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Tuesday, January 24, 2012

Scam from callers claiming to be from Microsoft

I have received a few calls from concerned people asking about the following scam.

A telephone call, from someone claiming to be from Microsoft, gets the unsuspecting person to believe that their computer is faulty. This person claims they can fix it....

Now here is the have to grant them access to your PC so they can fix it....!!!


This is where you grant them access to your PC and they can get any data or install other SPY programs onto your PC without you knowing.

Sometimes, they create a problem on your PC, and say that for a sum of money they can fix it for you, otherwise "your computer is at risk and it may crash and you will lose everything."

This is just a scam.
A trick to get money and personal details from a computer.
If you say can you have their name and call them back, or if you can check this with someone working at Microsft they will claim that they are a "secret department" and no-one really knows they exist!
They get your details from a phone book or other public listing.

Be polite...and end the call as soon as possible.

Microsoft has found that thousands of people have received fraudulent phone calls from scammers claiming to be from the company. The fraud is said to cost each victim more than £500. [17 June 2011]

The scam works by criminals posing as computer security engineers and calling people at home to tell them they are at risk of a computer security threat. The scammers tell their victims they are providing free security checks and add authenticity by claiming to represent legitimate companies and using telephone directories to refer to their victims by name.

Once they have tricked their victims into believing they have a problem and that the caller can help, the scammers are believed to run through a range of deception techniques designed to steal money.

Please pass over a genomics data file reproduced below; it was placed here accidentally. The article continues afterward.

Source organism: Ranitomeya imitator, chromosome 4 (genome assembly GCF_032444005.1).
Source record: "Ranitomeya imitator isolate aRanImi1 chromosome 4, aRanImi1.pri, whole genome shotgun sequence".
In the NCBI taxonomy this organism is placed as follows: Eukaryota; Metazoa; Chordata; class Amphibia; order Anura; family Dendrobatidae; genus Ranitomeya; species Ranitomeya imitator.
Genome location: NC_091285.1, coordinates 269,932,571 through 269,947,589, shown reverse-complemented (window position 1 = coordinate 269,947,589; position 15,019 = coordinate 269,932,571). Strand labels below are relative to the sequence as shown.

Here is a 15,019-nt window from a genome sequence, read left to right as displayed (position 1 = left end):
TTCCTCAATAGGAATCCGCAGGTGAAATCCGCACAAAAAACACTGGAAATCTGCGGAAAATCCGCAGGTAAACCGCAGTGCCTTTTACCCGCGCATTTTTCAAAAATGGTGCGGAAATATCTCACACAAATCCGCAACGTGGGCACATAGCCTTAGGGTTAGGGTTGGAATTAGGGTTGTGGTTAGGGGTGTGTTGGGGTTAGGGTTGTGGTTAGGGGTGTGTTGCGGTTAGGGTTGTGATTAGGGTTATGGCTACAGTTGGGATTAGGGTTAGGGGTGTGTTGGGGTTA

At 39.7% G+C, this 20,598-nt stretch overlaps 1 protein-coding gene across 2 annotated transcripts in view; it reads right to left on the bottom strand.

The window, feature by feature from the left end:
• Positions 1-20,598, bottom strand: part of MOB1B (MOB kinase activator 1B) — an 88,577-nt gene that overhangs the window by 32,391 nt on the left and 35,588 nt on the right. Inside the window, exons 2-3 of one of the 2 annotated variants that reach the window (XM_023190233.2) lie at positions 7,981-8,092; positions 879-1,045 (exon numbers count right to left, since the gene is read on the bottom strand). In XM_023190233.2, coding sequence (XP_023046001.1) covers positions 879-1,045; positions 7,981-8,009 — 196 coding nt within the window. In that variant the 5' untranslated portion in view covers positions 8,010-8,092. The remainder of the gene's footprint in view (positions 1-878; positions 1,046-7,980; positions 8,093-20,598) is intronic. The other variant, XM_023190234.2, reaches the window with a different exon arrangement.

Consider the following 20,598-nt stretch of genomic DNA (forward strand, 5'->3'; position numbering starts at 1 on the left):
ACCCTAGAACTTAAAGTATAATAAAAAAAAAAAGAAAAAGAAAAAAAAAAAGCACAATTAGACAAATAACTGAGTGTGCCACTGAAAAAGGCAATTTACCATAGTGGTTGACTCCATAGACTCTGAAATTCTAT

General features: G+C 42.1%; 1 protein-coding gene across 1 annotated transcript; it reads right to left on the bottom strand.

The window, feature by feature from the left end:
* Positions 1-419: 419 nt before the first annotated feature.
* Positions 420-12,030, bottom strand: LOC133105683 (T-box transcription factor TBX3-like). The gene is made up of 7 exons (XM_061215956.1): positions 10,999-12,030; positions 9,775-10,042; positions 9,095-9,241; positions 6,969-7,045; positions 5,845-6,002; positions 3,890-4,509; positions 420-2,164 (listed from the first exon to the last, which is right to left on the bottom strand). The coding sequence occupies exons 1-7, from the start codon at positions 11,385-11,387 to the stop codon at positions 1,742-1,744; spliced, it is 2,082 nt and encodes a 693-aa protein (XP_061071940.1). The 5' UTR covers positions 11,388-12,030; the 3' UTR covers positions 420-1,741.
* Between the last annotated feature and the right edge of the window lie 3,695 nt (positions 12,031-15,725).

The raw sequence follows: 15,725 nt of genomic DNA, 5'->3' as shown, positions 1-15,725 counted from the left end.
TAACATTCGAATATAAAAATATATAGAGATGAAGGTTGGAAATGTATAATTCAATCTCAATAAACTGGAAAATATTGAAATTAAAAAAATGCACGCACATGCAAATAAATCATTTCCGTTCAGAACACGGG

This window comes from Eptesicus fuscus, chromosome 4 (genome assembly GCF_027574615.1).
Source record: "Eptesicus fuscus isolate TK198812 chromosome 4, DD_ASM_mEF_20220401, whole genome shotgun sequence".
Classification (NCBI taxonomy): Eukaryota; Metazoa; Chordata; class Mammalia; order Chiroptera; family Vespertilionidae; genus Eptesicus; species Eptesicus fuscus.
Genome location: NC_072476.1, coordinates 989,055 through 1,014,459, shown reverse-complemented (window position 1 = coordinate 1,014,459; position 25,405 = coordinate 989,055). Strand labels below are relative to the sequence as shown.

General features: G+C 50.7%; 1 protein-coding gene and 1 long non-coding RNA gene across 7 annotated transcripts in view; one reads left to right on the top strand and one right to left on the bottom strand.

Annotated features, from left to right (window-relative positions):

Microsoft reveals extent of phone scamTo establish the extent of this emerging form of Internet fraud, Microsoft surveyed 7,000 computer users in the U.K., Ireland, U.S. and Canada. The survey showed that across all four countries, 15% of people had received a call from scammers. In Ireland this rose to 26%.

Of those who received a call, 22%, or 3% of the total survey sample, were deceived into following the scammers’ instructions, which ranged from permitting remote access to their computer and downloading software code provided by the criminals to providing credit card information and making a purchase.

The vast majority (79%) of people deceived in this way suffered some sort of financial loss. Seventeen percent said they had money taken from their accounts, 19 percent reported compromised passwords and 17% were victims of identity fraud. More than half (53%) said they suffered subsequent computer problems.

The average cost of repairing damage caused to computers by the scammers was more than £1,000.

The following is Microsoft’s advice:

•Be suspicious of unsolicited calls related to a security problem, even if they claim to represent a respected company.
•Never provide personal information, such as credit card or bank details, to an unsolicited caller.
•Do not go to a website, type anything into a computer, install software or follow any other instruction from someone who calls out of the blue.
•Take the caller’s information down and pass it to the authorities.
•Use up-to-date versions of Windows and application software.
•Make sure security updates are installed regularly.
•Use a strong password and change it regularly.
•Make sure the firewall is turned on and that antivirus software is installed and up to date.
•Microsoft Security Essentials is a free antivirus product and is available at
Microsoft advises anyone who thinks they may already have been a victim of a phone scam to do the following:

•Change their computer’s password, change the password on their main email account and change the password for any financial accounts, especially bank and credit cards.
•Scan their computer with the Microsoft Safety Scanner to find out if they have malware installed on their computer.
•Contact their bank and credit card companies.

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